Parklife: Setting up home near stunning Liverpool greenspaces
It goes without saying these days that Sefton Park is among Liverpool’s most popular areas to live and enjoy the great outdoors.
The historic park and events hotspot is, however, just one of the city’s diverse and character-filled destinations which can hugely enhance the lifestyles of those on the doorstep.
Here’s our pick of glorious Liverpool greenspaces worth setting up home nearby.
Words by Natasha Young
Croxteth Hall and Country Park
Muirhead Avenue East, Liverpool, L12
Best for: Green-fingered enthusiasts and those looking to combine rural life with city living.
What’s there? A hub for community groups, volunteering opportunities, historic attractions and high profile events, North Liverpool’s Croxteth Hall and Country Park has lots to offer if you’re living a stone’s throw away.
Squeezing exercise into your schedule and budgeting for gym memberships needn’t be an issue thanks to the park’s weekly organised 5K Parkrun at 9am every Saturday and activities such as the Cycle for Health events on Tuesdays and Thursdays.
Local residents of all ages can also get to grips with horse riding as the 500-acre site is home to the well-established, family-run Croxteth Park Riding Centre; and Croxteth Park Farm further enhances a hint of rural life in the city as it enables visitors to get up close to animals.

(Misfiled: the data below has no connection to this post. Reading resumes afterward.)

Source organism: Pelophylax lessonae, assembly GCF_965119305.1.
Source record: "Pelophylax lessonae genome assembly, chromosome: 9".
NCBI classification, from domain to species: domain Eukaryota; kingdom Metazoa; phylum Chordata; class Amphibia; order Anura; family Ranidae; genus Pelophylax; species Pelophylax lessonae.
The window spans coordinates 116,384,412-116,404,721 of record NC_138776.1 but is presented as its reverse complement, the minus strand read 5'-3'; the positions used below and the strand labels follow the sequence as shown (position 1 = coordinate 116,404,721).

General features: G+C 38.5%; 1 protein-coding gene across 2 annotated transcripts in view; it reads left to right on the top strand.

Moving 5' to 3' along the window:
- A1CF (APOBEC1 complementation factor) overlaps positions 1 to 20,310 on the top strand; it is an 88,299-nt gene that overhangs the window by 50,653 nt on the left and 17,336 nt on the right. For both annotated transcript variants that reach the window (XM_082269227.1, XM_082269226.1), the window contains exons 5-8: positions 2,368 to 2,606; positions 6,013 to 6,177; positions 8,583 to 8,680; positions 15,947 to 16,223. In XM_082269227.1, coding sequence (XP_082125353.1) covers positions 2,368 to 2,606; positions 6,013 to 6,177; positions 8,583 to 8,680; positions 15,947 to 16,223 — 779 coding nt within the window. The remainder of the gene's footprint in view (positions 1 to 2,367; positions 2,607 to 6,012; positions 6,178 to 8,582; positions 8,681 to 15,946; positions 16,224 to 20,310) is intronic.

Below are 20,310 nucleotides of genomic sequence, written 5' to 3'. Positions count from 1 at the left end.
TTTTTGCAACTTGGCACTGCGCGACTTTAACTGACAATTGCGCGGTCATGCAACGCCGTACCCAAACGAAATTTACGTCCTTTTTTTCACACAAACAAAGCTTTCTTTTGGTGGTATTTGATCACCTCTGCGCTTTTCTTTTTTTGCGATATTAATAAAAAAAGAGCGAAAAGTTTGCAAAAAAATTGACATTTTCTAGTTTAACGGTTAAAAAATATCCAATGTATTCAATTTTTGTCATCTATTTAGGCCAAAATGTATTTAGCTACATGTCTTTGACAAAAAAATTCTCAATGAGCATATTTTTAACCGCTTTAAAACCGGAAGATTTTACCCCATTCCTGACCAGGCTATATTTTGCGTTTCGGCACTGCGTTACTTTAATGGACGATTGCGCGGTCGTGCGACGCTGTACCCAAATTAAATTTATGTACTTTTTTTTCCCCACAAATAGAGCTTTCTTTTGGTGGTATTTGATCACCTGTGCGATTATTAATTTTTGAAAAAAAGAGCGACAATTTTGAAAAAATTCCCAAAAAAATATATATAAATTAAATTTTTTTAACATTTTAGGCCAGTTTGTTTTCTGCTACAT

And if your own outdoor space is limited or lacking in gardening potential then fear not, as this is a park that welcomes a helping hand. For local residents with green fingered enthusiasm, or those looking to enjoy the much talked about holistic benefits of the activity, the Croxteth Park Volunteer Group (CPVG) maintains the popular greenspace, which features a Victorian Walled Garden housing the city’s historic botanical collection with stunning blooms like the jade vine on show.
The Croxteth Park Volunteer Group maintains the popular greenspace, which features a Victorian Walled Garden housing the city’s historic botanical collection.
A recent social media post by Croxteth Hall hails “fresh air, exercise, green fingered skills, a cup of tea – and the joy of helping in these surroundings” as positives of lending a hand in the picturesque space.
Meanwhile the site’s Grade II*-listed country house, formerly home to the Earls of Sefton who founded the Grand National, could be on the up after Liverpool City Council recently announced plans to breathe new life into the estate with a strategy to strengthen its future and maximise its appeal.
A new food, drink and hospitality provision and more frequent events such as concerts, seasonal fairs and artisan markets are among the proposals for Croxteth Hall and Country Park, after the local authority decided to keep hold of the destination rather than hand it over to an external operator.
A major family event is already in the pipeline for 3-5 August, highlighting the park’s credentials as a popular location for large scale goings on as the BBC stages its first ever outdoor kids’ festival with the CBBC Summer Social.
Walton Lane, Liverpool, L4
Best for: Those seeking a healthy, active lifestyle